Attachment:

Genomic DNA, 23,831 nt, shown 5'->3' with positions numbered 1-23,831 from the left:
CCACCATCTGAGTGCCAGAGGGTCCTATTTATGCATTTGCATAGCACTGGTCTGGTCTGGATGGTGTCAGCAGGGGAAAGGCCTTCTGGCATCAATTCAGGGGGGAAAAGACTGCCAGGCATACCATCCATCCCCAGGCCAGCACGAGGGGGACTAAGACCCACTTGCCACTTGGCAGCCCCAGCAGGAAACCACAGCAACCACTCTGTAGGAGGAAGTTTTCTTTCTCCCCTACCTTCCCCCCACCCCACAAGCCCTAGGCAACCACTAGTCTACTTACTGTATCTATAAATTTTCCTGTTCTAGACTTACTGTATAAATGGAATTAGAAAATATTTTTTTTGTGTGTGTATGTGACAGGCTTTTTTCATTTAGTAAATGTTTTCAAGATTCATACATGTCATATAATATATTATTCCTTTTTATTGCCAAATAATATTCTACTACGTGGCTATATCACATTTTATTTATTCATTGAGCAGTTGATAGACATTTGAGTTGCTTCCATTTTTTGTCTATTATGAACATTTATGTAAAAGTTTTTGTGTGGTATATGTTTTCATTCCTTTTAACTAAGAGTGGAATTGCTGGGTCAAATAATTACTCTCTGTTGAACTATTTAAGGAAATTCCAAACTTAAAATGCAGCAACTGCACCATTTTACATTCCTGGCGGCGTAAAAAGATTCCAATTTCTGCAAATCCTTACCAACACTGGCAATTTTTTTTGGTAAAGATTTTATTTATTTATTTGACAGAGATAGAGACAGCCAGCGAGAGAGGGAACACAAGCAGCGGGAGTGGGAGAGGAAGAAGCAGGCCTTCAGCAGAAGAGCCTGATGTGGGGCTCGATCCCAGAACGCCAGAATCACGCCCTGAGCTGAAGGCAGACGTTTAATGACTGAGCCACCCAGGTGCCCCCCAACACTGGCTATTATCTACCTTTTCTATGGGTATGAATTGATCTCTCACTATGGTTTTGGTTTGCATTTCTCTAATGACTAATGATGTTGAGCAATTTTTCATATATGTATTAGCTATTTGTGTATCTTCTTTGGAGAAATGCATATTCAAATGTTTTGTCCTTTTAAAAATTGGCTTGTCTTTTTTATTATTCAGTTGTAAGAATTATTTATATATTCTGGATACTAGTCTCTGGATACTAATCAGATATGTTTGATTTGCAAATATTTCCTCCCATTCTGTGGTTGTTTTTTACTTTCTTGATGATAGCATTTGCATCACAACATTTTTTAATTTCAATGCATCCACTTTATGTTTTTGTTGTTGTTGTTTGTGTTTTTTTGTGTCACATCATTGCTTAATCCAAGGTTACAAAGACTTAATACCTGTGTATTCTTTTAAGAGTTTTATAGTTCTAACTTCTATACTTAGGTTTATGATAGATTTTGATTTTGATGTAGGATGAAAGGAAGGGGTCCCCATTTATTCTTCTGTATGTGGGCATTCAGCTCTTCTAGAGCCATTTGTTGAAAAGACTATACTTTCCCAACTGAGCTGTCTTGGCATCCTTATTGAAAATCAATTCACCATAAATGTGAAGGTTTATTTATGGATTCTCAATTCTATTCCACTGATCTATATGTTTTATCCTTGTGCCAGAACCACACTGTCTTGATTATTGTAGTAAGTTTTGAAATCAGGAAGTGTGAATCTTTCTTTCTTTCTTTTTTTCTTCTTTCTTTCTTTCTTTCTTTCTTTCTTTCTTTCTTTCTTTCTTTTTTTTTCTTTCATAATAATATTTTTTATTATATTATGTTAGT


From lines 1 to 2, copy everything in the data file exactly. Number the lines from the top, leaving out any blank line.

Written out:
Genomic DNA, 23,831 nt, shown 5'->3' with positions numbered 1-23,831 from the left:
CCACCATCTGAGTGCCAGAGGGTCCTATTTATGCATTTGCATAGCACTGGTCTGGTCTGGATGGTGTCAGCAGGGGAAAGGCCTTCTGGCATCAATTCAGGGGGGAAAAGACTGCCAGGCATACCATCCATCCCCAGGCCAGCACGAGGGGGACTAAGACCCACTTGCCACTTGGCAGCCCCAGCAGGAAACCACAGCAACCACTCTGTAGGAGGAAGTTTTCTTTCTCCCCTACCTTCCCCCCACCCCACAAGCCCTAGGCAACCACTAGTCTACTTACTGTATCTATAAATTTTCCTGTTCTAGACTTACTGTATAAATGGAATTAGAAAATATTTTTTTTGTGTGTGTATGTGACAGGCTTTTTTCATTTAGTAAATGTTTTCAAGATTCATACATGTCATATAATATATTATTCCTTTTTATTGCCAAATAATATTCTACTACGTGGCTATATCACATTTTATTTATTCATTGAGCAGTTGATAGACATTTGAGTTGCTTCCATTTTTTGTCTATTATGAACATTTATGTAAAAGTTTTTGTGTGGTATATGTTTTCATTCCTTTTAACTAAGAGTGGAATTGCTGGGTCAAATAATTACTCTCTGTTGAACTATTTAAGGAAATTCCAAACTTAAAATGCAGCAACTGCACCATTTTACATTCCTGGCGGCGTAAAAAGATTCCAATTTCTGCAAATCCTTACCAACACTGGCAATTTTTTTTGGTAAAGATTTTATTTATTTATTTGACAGAGATAGAGACAGCCAGCGAGAGAGGGAACACAAGCAGCGGGAGTGGGAGAGGAAGAAGCAGGCCTTCAGCAGAAGAGCCTGATGTGGGGCTCGATCCCAGAACGCCAGAATCACGCCCTGAGCTGAAGGCAGACGTTTAATGACTGAGCCACCCAGGTGCCCCCCAACACTGGCTATTATCTACCTTTTCTATGGGTATGAATTGATCTCTCACTATGGTTTTGGTTTGCATTTCTCTAATGACTAATGATGTTGAGCAATTTTTCATATATGTATTAGCTATTTGTGTATCTTCTTTGGAGAAATGCATATTCAAATGTTTTGTCCTTTTAAAAATTGGCTTGTCTTTTTTATTATTCAGTTGTAAGAATTATTTATATATTCTGGATACTAGTCTCTGGATACTAATCAGATATGTTTGATTTGCAAATATTTCCTCCCATTCTGTGGTTGTTTTTTACTTTCTTGATGATAGCATTTGCATCACAACATTTTTTAATTTCAATGCATCCACTTTATGTTTTTGTTGTTGTTGTTTGTGTTTTTTTGTGTCACATCATTGCTTAATCCAAGGTTACAAAGACTTAATACCTGTGTATTCTTTTAAGAGTTTTATAGTTCTAACTTCTATACTTAGGTTTATGATAGATTTTGATTTTGATGTAGGATGAAAGGAAGGGGTCCCCATTTATTCTTCTGTATGTGGGCATTCAGCTCTTCTAGAGCCATTTGTTGAAAAGACTATACTTTCCCAACTGAGCTGTCTTGGCATCCTTATTGAAAATCAATTCACCATAAATGTGAAGGTTTATTTATGGATTCTCAATTCTATTCCACTGATCTATATGTTTTATCCTTGTGCCAGAACCACACTGTCTTGATTATTGTAGTAAGTTTTGAAATCAGGAAGTGTGAATCTTTCTTTCTTTCTTTTTTTCTTCTTTCTTTCTTTCTTTCTTTCTTTCTTTCTTTCTTTCTTTCTTTTTTTTTCTTTCATAATAATATTTTTTATTATATTATGTTAGT